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When the subject can’t be trusted
Ten years ago, historian Cynthia Lyerly was invited to participate in a conference on the legacy of the southern racist Thomas Dixon, Jr. (1864–1946), whose 1905 novel The Clansman inspired D.W. Griffith’s landmark movie The Birth of a Nation. Dixon grew up in North Carolina during the Reconstruction years after the Civil War, went off to Boston and New York to become an influential preacher in the 1890s, and then churned out almost two dozen popular novels and plays that romanticized the Ku Klux Klan and stoked fears of the black man as a sexual predator.
Lyerly, who also grew up in North Carolina, earned her Ph.D. at Rice University delving into issues of race, gender, and religion in southern history. Dixon’s life story contained all her scholarly interests. Now an associate professor at Boston College, she is several years along on a biography with, she figures, a couple of years to go. She described the challenge bluntly in the title of a talk she gave on campus in November: “Writing a Biography of a Pathological Liar.”
In a recent conversation at her office in Maloney Hall, Lyerly said she began to realize early on that Dixon, who gave frequent interviews during his life, and who left a long, unpublished autobiography, said nothing that can be taken at face value. Previous biographers, she says, were too credulous. Having searched online newspaper databases to compare Dixon’s statements with verifiable events and timelines, she believes, for example, that he made up an account of witnessing the aftermath of a horrific rape of a Confederate widow by a freed black man. Having plumbed census data for genealogical information and to learn more about his family circumstances, she disbelieves his story of his father refusing an offer of $100,000 worth of gold to buy his slaves. Lyerly has examined Dixon’s personal library, kept at a small college in North Carolina, and studied his marginalia. She concludes Dixon drew on “white supremacist trope” in creating his life stories. “I do feel like I’m a private detective on occasion,” she says.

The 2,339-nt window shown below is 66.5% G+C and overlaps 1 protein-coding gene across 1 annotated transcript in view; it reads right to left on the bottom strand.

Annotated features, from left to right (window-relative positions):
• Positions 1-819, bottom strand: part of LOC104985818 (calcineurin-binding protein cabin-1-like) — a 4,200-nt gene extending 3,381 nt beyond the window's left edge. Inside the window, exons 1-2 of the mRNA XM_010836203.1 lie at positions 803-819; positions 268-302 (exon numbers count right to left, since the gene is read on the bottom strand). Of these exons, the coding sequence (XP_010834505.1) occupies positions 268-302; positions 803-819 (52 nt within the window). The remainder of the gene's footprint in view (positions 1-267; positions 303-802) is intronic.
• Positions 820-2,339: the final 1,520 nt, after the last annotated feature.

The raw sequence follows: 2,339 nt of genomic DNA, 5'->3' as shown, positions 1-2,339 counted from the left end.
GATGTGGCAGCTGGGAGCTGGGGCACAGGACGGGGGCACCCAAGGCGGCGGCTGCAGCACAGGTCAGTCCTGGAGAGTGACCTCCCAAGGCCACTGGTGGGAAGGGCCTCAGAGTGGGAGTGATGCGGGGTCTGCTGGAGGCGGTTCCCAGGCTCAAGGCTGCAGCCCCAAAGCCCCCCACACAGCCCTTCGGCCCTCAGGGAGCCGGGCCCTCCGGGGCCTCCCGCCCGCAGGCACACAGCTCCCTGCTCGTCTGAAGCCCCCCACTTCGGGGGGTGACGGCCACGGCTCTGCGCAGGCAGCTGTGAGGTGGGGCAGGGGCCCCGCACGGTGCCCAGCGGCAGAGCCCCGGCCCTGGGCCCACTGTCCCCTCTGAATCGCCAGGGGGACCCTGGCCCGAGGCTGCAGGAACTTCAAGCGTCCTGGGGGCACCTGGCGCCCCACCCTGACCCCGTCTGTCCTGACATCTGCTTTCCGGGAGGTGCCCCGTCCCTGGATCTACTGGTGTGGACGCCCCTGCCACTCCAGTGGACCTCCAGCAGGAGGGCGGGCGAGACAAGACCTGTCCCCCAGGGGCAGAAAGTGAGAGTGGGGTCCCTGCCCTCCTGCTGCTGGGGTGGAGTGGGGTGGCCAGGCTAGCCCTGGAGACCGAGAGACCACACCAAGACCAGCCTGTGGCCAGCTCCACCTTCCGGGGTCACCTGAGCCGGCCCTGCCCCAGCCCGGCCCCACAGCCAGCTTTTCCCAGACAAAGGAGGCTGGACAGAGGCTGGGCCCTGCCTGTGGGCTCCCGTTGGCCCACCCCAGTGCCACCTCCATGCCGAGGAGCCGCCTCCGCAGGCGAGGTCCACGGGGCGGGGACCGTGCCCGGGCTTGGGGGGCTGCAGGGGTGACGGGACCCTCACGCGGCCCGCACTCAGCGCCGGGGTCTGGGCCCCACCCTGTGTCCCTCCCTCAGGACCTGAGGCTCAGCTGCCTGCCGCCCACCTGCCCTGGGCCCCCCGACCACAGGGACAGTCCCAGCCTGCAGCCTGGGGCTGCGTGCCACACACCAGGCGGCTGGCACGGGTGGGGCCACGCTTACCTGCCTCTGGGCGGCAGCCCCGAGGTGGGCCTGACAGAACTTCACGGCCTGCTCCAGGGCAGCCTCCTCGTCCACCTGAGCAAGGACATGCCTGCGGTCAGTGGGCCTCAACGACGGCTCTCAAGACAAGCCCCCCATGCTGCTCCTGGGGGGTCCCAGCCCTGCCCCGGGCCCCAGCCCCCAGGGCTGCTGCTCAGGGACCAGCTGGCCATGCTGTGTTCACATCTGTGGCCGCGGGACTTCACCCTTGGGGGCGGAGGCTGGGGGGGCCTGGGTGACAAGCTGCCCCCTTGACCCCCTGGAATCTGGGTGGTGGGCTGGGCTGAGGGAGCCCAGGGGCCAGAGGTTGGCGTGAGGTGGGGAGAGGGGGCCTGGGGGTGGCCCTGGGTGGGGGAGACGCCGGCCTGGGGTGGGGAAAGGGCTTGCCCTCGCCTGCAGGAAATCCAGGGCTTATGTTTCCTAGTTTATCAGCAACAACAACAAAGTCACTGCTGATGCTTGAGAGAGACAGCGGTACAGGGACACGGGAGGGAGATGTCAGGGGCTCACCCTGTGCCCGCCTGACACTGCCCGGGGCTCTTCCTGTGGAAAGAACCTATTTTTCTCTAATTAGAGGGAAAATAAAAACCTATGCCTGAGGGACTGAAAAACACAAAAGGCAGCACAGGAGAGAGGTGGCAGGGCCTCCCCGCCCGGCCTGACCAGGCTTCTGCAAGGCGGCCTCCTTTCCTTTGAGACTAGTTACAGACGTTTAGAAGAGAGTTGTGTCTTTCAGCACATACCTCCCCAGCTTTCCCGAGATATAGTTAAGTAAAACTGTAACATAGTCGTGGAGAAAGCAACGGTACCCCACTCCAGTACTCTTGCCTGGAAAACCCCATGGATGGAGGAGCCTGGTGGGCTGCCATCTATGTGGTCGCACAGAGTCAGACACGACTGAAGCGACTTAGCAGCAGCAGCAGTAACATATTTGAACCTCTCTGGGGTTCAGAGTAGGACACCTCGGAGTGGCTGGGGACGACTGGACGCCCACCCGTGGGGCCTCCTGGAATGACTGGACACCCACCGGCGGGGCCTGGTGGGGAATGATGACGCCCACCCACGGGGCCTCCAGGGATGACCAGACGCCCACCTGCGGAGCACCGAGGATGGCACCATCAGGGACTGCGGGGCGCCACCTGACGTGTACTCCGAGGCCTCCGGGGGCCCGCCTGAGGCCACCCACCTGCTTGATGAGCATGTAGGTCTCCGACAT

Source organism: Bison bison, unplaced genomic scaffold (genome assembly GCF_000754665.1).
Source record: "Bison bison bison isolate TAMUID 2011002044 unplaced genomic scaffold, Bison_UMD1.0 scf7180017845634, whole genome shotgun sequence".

The most famous event in Dixon’s life may be the most difficult to unravel. Dixon befriended a young Woodrow Wilson when both were students at Johns Hopkins University in the early 1880s. By 1915, when Griffith and Dixon, who worked on the screenplay, had finished The Birth of a Nation, Wilson was President. The filmmakers managed to set up a special screening at the White House, which led to the quote long attributed to the president: “It’s like writing history with lightning. My only regret is that it is all so terribly true.”
Lyerly expects it will take months of combing through newspaper archives to find when the purported quote first appeared. There’s clear evidence that Wilson instructed his secretary to send out word he did not endorse the film. But so far nobody has established whether it was Griffith or Dixon, or somebody else, who reported the now infamous words. “It may be that this will be one of the many rabbit holes I’m going to chase down,” Lyerly says, adding that, at some point, a biographer has to depend on “learned intuition.”
“I know the kinds of things he loves to lie about,” she says and notes that self-promotion was a driving motive. “I’ve got these patterns.”
Lyerly speaks in a strong voice, with just a hint of North Carolina inflection. She enthuses about the Dixon project, even as she matter-of-factly notes, “He’s a rabid Negrophobe, a defender of lynching. There’s vile stuff in his novels.” Racism is often said to be the product of ignorance, she observes, but “Dixon is not, in any stretch of the imagination, ignorant. He’s highly educated, he reads voraciously. He reads all the prominent black authors. Nothing penetrates. He assumes they’re spinning a story just like he is. It’s a closed system for him. He’s committed to white supremacy and no factual information is going to interfere with that. . . . He’s a fascinating case study in how racism can make you stupid.”
Read more by Dave Denison